Architecture is always site-specific, even when it produces clearly recognizable signs. One emblematic case is this country villa in Oxfordshire, between London and Oxford, 600 m2 of internal floorspace, 10,000 m2 of outdoor space, resulting from demolition and reconstruction of an Edwardian house surrounded by meadows, woods and cottages.

The Bluff – as it is called – is first of all a house that listens to the place: in a soft way, like a natural gesture, the landscape embraces the architecture, and the architecture embraces the landscape and human beings. The needs of the Australian clients, with another live spent in Asia as part of a family of diplomats, were formulated in the desire for a reassuring, classical shell that would function as an ideal setting for their eclectic collection of Chinese and Japanese art.

In a belvedere overlooking nature, where the location on a promontory of great natural beauty provided the perfect context. “We wanted to guide the gaze towards the landscape, instead of the architecture” says Carl Pickering (Lazzarini Pickering Architetti ) “while keeping the two scales of intervention closely connected. So we thought about a layout in the garden based on the English tradition – with natural and formal zones, the new custom swimming pool on axis with the beech trees and some original pavilions with a romantic accent, from the pagoda to the treehouse – focusing on a rotunda in which to walk, bordered by hedges and topiary arches.

This guides the gaze towards the entrance pavilion that develops under the green arches and from which a theatrical staircase begins, an intentionally imposing feature, as in the memory of the English home, descending to the dwelling itself.”

The whole house, covered with a grassy cloak, is located at the level below the garden communicating with the street. It is composed of two volumes with different orientation, to seek the finest views of the landscape and to protect against the strong northwesterly winds. The two parts are connected by a central volume with a square plan that functions as a joint and the symbolic heart of the dwelling, containing the parlor-library, an intimate place par excellence, with its walls covered with books and works of art.

The iron and glass structure of the two volumes can be seen from the park behind, with its clear Miesian approach, while the architectural complex seems to rise off the ground with figurative lightness, thanks to the overhang of the extremities.

“The idea” Claudio Lazzarini explains “was to make the nature of the wood extend right up to the house. There are still families of deer that wander freely on the land, and are kept at a safe distance using an ultrasound system. Only the frogs have been forced to move to a new pond, to the left of the swimming pool. We spent 18,000 pounds to do that, but in the end the solution of indoor-outdoor osmosis we proposed was approved in six months, with the compliments of the local authorities.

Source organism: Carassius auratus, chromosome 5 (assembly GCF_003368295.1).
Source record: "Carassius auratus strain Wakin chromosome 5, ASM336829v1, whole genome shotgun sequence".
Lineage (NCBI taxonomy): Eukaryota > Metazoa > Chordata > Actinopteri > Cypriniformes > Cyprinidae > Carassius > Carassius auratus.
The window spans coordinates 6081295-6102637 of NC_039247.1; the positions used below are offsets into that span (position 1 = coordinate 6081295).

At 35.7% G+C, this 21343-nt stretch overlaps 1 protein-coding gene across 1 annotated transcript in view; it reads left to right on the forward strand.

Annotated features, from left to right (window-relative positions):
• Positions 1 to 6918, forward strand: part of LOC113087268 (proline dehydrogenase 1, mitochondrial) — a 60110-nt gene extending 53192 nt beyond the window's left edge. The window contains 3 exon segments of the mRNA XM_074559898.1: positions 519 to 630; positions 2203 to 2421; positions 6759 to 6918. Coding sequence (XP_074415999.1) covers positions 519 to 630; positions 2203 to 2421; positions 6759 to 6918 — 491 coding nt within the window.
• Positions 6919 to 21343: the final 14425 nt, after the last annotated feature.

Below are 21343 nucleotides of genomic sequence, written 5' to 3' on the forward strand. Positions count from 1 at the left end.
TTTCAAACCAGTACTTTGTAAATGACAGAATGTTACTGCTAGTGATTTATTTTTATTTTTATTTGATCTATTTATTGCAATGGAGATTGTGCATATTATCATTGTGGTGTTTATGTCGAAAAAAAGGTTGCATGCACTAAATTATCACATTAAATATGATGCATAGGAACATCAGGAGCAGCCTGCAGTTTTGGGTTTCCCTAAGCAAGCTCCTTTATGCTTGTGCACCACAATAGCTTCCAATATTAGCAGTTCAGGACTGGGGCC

Very satisfying. Also because this is a zero-impact project. There is no air conditioning in the house, and comfort is provided by the green system of the roofs, the glass screens, the biomass boilers, the radiant floors technically developed with Atelier Ten.” The overhanging frames on the facades of the two buildings represent an important feature of the design: a functional requirement that takes on great formal value.

“The frames support the openings of double panels that form a dynamic natural ventilation system for the rooms, adding a three-dimensional aspect and expanding the perspective of the continuous glass surface, while providing privacy at the same time,” the architects say. The panels, with adjustable orientation, reflect the transformable character of the living spaces, permitting great freedom of behavior and environmental quality: another distinctive value of the project.

A value that in the interiors, all with flooring in pale, reflecting Portland limestone (the same stone used to build London), relies on the counterpoint of mobile partitions in black laminate; ulterior flexible architectural filters that make the spaces communicate or separate, depending on needs, while offering fluid perspectives, enhancing the role of various presences.

The objects and custom furnishings, from the kitchen to the fireplaces, the tables to the lamps, but also the sophisticated colonial antiques and modern vintage items from the collections of the owners, take on new life in relation to selected iconic design pieces.

Everything is combined in a skillful mixture, contributing to the decor based on rigor and precision, achieved through control of the architectural design that is always brilliant in the residential settings entrusted to Lazzarini & Pickering.

photos by Matteo Piazza – text by Antonella Boisi